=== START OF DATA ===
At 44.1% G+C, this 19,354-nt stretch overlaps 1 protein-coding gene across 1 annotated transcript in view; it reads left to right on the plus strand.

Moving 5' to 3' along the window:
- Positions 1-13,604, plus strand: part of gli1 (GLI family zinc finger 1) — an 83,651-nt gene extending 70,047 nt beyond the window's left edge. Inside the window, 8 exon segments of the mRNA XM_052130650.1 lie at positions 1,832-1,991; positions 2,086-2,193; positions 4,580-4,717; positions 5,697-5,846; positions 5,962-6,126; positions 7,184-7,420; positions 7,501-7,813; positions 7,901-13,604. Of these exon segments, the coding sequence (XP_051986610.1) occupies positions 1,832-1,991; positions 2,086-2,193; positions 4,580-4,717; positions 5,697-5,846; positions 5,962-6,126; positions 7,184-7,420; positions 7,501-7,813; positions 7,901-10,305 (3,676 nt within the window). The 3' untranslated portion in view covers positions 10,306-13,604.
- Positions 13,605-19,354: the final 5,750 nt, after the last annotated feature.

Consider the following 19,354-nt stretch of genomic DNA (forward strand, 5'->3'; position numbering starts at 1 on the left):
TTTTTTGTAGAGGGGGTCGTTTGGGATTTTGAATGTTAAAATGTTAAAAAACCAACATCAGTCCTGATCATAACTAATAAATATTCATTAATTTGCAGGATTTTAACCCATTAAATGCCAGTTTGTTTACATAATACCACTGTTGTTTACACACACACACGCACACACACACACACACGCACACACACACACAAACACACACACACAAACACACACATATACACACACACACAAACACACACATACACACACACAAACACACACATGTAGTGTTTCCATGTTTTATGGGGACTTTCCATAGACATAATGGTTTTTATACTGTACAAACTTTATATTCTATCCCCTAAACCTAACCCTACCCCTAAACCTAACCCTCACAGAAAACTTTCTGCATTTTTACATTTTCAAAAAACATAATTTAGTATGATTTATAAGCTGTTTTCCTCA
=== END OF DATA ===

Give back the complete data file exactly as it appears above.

At 44.1% G+C, this 19,354-nt stretch overlaps 1 protein-coding gene across 1 annotated transcript in view; it reads left to right on the plus strand.

Moving 5' to 3' along the window:
- Positions 1-13,604, plus strand: part of gli1 (GLI family zinc finger 1) — an 83,651-nt gene extending 70,047 nt beyond the window's left edge. Inside the window, 8 exon segments of the mRNA XM_052130650.1 lie at positions 1,832-1,991; positions 2,086-2,193; positions 4,580-4,717; positions 5,697-5,846; positions 5,962-6,126; positions 7,184-7,420; positions 7,501-7,813; positions 7,901-13,604. Of these exon segments, the coding sequence (XP_051986610.1) occupies positions 1,832-1,991; positions 2,086-2,193; positions 4,580-4,717; positions 5,697-5,846; positions 5,962-6,126; positions 7,184-7,420; positions 7,501-7,813; positions 7,901-10,305 (3,676 nt within the window). The 3' untranslated portion in view covers positions 10,306-13,604.
- Positions 13,605-19,354: the final 5,750 nt, after the last annotated feature.

Consider the following 19,354-nt stretch of genomic DNA (forward strand, 5'->3'; position numbering starts at 1 on the left):
TTTTTTGTAGAGGGGGTCGTTTGGGATTTTGAATGTTAAAATGTTAAAAAACCAACATCAGTCCTGATCATAACTAATAAATATTCATTAATTTGCAGGATTTTAACCCATTAAATGCCAGTTTGTTTACATAATACCACTGTTGTTTACACACACACACGCACACACACACACACACGCACACACACACACAAACACACACACACAAACACACACATATACACACACACACAAACACACACATACACACACACAAACACACACATGTAGTGTTTCCATGTTTTATGGGGACTTTCCATAGACATAATGGTTTTTATACTGTACAAACTTTATATTCTATCCCCTAAACCTAACCCTACCCCTAAACCTAACCCTCACAGAAAACTTTCTGCATTTTTACATTTTCAAAAAACATAATTTAGTATGATTTATAAGCTGTTTTCCTCA